Tasmania as a region has the most marginal climate for grape growing in Australia. Vintage variations are significant. What's more, conditions vary significantly between Tasmania's subregions. As a result, it is very difficult to identify great producers over a longer timeline. This is just an introduction to say that not every Holyman Pinot Noir might be great, but this 2012 Holyman Pinot Noir certainly is.

This wine is very fragrant on the nose, with beautiful perfume. On the palate, black cherry and sour cherry deliver a great drive down the palate. The fruit has medium intensity, and the dry powdery tannins lead to a firm finish. This is a fruit dominant Pinot Noir, but it is not fruity, rather more mineral. The acidity and tannins create an excellent balance.

Source: 95/++

Thursday, January 11, 2018

New Poll

In this poll, I would like to find out about my readers' changing drinking habits. It is very simple to answer. Multiple answers are allowed, and it is anonymous, as usual.


Saturday, January 6, 2018

Agathist Alchemy Grenache

The Barossa region has the longest history of wineries in Australia, but there are also many new and exciting developments such as Ruggabellus, Sami-Odi, Head, and others. A couple of ex Torbreck winemakers have also ventured out on their own: David Powell, of course, and then there is Chris Isbel, the long time Torbreck winemaker. Agathist is Greek and means all things move towards the greater good. Let's test this with his 2013 Agathist Alchemy Grenache.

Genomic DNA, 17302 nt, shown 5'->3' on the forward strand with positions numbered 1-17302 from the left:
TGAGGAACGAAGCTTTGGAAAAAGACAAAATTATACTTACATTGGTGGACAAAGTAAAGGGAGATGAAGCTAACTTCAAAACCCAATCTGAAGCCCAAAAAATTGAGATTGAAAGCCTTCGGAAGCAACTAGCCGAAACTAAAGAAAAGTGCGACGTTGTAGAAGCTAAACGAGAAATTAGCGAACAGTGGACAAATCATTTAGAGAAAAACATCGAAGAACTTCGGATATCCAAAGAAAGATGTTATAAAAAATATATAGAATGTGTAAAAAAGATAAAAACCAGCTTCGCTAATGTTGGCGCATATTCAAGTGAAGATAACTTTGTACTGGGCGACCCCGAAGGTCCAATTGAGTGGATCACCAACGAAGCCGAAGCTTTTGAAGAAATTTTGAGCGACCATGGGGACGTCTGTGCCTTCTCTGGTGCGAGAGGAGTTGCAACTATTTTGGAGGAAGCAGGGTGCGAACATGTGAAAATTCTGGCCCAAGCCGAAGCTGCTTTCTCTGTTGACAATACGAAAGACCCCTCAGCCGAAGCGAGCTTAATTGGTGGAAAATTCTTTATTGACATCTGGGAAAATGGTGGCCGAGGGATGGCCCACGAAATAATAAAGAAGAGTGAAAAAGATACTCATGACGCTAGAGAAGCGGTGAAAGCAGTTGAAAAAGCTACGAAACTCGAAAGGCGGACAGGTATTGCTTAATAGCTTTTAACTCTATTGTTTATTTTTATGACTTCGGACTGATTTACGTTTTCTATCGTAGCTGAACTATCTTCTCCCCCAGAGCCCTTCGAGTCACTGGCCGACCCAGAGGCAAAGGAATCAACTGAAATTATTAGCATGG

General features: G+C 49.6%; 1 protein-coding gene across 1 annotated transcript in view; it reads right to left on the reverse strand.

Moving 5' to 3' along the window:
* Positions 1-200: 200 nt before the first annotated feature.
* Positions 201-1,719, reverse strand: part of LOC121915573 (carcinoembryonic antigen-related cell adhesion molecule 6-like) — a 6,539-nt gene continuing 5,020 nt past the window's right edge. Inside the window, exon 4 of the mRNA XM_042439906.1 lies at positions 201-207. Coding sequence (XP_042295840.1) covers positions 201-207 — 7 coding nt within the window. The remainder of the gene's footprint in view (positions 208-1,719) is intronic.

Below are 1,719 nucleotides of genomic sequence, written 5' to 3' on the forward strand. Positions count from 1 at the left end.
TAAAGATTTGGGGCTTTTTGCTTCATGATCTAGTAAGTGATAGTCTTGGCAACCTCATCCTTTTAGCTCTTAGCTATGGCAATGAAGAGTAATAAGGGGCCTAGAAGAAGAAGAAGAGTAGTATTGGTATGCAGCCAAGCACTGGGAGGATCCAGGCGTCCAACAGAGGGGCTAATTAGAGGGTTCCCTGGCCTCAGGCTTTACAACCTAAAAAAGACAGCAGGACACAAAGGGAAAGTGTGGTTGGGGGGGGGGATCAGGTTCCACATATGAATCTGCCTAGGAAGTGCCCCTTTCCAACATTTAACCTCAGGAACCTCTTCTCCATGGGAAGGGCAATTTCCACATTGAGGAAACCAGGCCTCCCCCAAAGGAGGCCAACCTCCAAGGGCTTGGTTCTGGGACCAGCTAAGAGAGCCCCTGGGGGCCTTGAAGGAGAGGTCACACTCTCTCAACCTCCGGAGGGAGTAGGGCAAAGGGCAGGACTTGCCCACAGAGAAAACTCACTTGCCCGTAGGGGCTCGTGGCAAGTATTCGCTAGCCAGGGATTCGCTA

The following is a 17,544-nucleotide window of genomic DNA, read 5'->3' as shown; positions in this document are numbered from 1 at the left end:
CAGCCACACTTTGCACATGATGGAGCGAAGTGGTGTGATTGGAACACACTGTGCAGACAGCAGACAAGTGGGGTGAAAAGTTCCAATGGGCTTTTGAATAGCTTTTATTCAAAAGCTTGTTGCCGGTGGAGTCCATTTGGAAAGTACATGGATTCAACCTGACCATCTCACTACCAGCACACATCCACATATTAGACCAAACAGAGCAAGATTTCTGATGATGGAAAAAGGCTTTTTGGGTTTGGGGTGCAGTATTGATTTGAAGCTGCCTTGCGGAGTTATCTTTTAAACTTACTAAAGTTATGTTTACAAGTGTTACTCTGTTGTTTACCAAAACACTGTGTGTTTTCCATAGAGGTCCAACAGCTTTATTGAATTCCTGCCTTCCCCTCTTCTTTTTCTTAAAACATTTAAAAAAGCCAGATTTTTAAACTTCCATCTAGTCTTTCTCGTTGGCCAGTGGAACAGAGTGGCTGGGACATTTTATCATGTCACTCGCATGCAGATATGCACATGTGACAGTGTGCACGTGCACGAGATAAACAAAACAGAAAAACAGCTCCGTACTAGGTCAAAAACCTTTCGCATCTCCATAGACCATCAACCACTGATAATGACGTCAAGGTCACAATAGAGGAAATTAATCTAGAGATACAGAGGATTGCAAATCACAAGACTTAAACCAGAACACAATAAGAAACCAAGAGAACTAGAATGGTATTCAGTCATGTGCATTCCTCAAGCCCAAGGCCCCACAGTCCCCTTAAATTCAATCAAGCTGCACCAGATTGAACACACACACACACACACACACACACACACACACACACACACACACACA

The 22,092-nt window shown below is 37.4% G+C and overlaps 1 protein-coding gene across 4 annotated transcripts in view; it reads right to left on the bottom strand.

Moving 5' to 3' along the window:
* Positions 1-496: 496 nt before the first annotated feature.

This wine is made from grapes of the Seppeltsfield subregion, where many old Grenache vineyards flourish, and are used in the Seppeltsfield port wines.

Lets start with the positives. There was generous fruit in this wine, and the tannins are soft and smooth. However, this is overshadowed by the rapid ageing of this wine. Clearly, the grapes have been picked quite late. The wine has been made with minimal intervention, and in this case, this has lead to a mouthfeel of overripeness. Chris Isbel points out that this so called 'First Wine' is for early drinking, but I am surprised that it has developed so much by year four. This wine has not moved to 'good'. It is clearly past its best drinking window. If you have this wine in your cellar, you must drink it inow.

Score: 82/--